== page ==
Considered a safe drug, sipuleucel-T may be enhanced in combination with chemotherapy. However, early results of combination therapy have not demonstrated benefits of sipuleucel-T use following chemotherapy.4,5 These 2 analyses focused on the treatment benefit derived from the administration of sipuleucel-T with or without subsequent docetaxel. In the first 2 phase III trials, 32% of the participants received docetaxel after either sipuleucel-T or a similar product prepared from their frozen cells (which was given to crossover placebo recipients after disease progression).5-7

An exploratory analysis of post-trial docetaxel use with or without early sipuleucel-T found that there was a benefit to receiving docetaxel some months after sipuleucel-T. Median survival was 34.5 months for patients who received sipuleucel-T followed later by docetaxel (n=51); 25.7 months for crossover placebo recipients who also received docetaxel (n=21); and 20.2 months for placebo patients who received docetaxel without ever receiving a vaccine product (n=10; Table 1). The adjusted survival hazard ratio (HR) for the first of these groups compared with the others was 2.53 (P=.006).6,7

Rationale for Combining Chemo- and Immunotherapies

Premise: Metastatic Tumors Escape Cell-Mediated Immune Response

Although the study of docetaxel use after early sipuleucel-T was an exploratory one with small numbers, and the results did not render a strong conclusion, the outcome is bioplausible. A number of authors have noted that natural cell-mediated immune responses (ie, tumor infiltration by IFNγ-producing CD4+ and CD8+ cells) correlate with improved survival in a variety of cancers,8-10 and some reports have even suggested that the type and density of infiltrating lymphocytes are more predictive of disease progression than traditional tumor staging.9,10 However, it is believed that the chronic inflammatory milieu that develops during tumor growth compromises the immune response while promoting further progression of the malignancy.8,11,12 Chronic inflammation causes immune cells to release cytokines such as TNFα, TGFβ, and IL-6, which recruit myeloid-derived suppressor cells (MDSC) and directly reduce immune cell activity. These cytokines also promote metastatic transition later in the disease process (Figure 3).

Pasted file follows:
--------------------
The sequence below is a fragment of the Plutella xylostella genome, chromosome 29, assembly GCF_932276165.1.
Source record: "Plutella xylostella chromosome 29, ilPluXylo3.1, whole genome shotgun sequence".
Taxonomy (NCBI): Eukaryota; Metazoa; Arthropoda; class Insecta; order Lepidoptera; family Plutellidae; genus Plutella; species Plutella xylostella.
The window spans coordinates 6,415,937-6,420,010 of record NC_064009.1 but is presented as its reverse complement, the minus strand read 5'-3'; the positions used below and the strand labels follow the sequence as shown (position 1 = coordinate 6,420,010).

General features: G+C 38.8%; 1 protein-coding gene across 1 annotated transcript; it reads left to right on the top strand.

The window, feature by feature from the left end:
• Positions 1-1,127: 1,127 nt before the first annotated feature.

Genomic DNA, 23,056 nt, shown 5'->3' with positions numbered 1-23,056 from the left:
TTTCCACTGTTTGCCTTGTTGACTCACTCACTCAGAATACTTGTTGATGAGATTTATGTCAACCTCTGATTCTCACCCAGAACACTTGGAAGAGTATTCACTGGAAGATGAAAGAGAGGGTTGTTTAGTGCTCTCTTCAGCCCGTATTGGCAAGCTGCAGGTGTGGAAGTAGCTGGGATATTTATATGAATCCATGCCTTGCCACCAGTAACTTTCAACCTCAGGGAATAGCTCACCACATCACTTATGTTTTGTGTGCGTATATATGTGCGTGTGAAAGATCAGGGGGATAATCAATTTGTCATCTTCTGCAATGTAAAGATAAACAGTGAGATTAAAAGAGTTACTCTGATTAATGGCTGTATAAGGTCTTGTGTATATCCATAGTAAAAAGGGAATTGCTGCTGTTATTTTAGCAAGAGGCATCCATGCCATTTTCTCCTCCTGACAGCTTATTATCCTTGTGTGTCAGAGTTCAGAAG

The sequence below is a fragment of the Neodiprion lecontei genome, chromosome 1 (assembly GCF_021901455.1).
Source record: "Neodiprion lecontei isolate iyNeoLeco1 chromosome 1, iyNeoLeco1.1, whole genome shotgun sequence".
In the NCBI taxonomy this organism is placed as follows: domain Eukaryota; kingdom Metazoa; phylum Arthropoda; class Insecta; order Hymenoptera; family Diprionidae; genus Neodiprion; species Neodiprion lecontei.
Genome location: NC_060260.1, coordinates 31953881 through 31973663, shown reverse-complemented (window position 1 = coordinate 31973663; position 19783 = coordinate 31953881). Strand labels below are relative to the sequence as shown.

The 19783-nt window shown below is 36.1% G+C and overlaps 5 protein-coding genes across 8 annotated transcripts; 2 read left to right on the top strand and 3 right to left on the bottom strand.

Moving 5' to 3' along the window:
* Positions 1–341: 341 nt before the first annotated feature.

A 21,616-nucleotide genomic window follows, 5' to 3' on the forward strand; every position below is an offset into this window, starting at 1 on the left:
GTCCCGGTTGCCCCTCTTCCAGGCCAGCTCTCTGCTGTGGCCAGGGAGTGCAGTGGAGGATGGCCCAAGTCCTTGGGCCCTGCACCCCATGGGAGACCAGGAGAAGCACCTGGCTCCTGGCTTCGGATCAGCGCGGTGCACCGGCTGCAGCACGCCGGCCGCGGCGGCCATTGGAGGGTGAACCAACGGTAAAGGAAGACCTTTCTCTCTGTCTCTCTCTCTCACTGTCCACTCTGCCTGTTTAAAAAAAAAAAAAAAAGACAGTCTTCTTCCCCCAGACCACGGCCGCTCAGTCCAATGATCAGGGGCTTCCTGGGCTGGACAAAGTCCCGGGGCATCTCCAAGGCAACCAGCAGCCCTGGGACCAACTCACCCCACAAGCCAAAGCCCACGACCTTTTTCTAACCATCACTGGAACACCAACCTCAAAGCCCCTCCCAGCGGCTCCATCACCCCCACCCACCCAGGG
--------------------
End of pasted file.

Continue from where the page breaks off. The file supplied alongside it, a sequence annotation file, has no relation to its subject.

In addition, tumor cells evade cytotoxic lymphocytes (CTLs) through a number of strategies, including blocking antigen presentation and apoptosis.8,13 Tumor cells eliminate the expression of highly immunogenic tumor antigens and functional major histocompatibility complex (MHC) class I molecules, and they can also produce immunosuppressive cytokines such as transforming growth factor-β and vascular endothelial growth factor. These cytokines directly reduce CTL numbers and recruit CD25+ Treg cells and MDSC that repress the immune response. Yet another mechanism employed by tumor cells may cause reduction in CTL numbers by expressing certain receptor ligands (eg, PD-L1 and FasL).